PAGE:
Ferrofluids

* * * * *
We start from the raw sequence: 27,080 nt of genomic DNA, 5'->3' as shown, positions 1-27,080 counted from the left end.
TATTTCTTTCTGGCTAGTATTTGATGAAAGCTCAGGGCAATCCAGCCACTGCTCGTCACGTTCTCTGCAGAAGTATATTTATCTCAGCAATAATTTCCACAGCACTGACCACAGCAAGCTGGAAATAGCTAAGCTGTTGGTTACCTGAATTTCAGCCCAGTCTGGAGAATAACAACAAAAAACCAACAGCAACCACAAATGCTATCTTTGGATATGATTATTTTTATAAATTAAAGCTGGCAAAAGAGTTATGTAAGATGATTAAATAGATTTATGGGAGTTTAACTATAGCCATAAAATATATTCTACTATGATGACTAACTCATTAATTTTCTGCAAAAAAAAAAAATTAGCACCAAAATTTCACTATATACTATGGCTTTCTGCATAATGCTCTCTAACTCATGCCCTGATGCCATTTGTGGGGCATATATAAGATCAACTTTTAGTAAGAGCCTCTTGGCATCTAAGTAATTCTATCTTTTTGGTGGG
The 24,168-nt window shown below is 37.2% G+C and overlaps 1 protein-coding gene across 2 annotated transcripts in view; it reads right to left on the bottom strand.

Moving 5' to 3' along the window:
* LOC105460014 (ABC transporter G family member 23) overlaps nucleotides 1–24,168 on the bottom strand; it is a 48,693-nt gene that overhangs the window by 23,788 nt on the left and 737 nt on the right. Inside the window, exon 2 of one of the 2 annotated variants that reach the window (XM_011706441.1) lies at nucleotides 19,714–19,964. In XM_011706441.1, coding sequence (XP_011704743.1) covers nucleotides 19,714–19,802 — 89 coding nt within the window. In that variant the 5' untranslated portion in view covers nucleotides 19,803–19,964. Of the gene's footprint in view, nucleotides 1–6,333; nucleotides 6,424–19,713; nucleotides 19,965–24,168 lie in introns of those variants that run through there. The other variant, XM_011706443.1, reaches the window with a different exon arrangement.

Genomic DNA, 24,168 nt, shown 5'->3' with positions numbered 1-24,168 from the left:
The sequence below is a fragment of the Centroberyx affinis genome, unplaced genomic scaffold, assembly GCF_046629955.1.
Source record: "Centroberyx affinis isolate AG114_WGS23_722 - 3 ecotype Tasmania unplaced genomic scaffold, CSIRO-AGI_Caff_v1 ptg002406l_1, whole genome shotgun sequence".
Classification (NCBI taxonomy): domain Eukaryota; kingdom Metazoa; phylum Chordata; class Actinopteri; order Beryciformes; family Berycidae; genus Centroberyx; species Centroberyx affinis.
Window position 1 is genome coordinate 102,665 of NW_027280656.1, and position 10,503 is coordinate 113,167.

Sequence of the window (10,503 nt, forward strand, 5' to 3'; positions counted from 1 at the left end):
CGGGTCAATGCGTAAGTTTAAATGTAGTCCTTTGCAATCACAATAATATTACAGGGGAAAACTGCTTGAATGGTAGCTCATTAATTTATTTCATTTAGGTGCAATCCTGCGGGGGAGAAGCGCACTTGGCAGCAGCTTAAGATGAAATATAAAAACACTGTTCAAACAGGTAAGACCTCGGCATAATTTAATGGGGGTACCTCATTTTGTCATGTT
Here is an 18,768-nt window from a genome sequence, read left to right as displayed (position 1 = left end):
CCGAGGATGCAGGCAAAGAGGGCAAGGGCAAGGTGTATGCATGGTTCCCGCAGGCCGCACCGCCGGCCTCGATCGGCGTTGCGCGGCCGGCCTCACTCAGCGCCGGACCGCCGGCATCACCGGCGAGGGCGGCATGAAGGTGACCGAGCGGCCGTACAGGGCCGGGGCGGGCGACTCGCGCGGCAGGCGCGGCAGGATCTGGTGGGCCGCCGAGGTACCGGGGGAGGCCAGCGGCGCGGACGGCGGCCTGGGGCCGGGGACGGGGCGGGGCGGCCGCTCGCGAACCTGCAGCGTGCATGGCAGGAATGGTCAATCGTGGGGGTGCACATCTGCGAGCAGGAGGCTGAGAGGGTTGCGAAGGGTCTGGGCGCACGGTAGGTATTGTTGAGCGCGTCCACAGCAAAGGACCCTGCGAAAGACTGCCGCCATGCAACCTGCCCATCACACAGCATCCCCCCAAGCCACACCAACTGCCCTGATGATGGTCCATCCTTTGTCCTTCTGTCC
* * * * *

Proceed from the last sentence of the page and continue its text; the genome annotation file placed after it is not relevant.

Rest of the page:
Ferro fluids, also called magnetofluids, are colloids consisting typically of 10-nm magnetic particles coated with a surfactant to prevent aggregation, and suspended in a liquid such as transformer oil or kerosene. The nanoparticles are single-domain magnets, and in zero magnetic field, at any instant of time, the magnetization vector of each particle is randomly oriented so the liquid has a zero net magnetization. When a DC magnetic field is applied, the magnetizations of the individual nanoparticles all align with the direction of the field, and the fluid acquires a net magnetization. Typically ferrofluids employ nanoparticles of magnetite, Fe304. Figure 7.22 shows the magnetization curve for a ferrofluid made of 6-nm Fe304 particles exhibiting almost immeasurable hysteresis. Ferrofluids are soft magnetic materials that are superparamagnetic. Interestingly, suspensions of magnetic particles in fluids have been used since the 1940s in magnetic clutches, but the particles were larger, having micrometer dimensions. Application of a DC magnetic field to this fluid causes the fluid to congeal into a solid mass, and in the magnetic state die material is not a liquid. A prerequisite for a ferrofluid is that the magnetic particles have nanometer sizes. Ferrofluids have a number of interesting properties, such as magnetic-field-dependent anisotropic optical properties.

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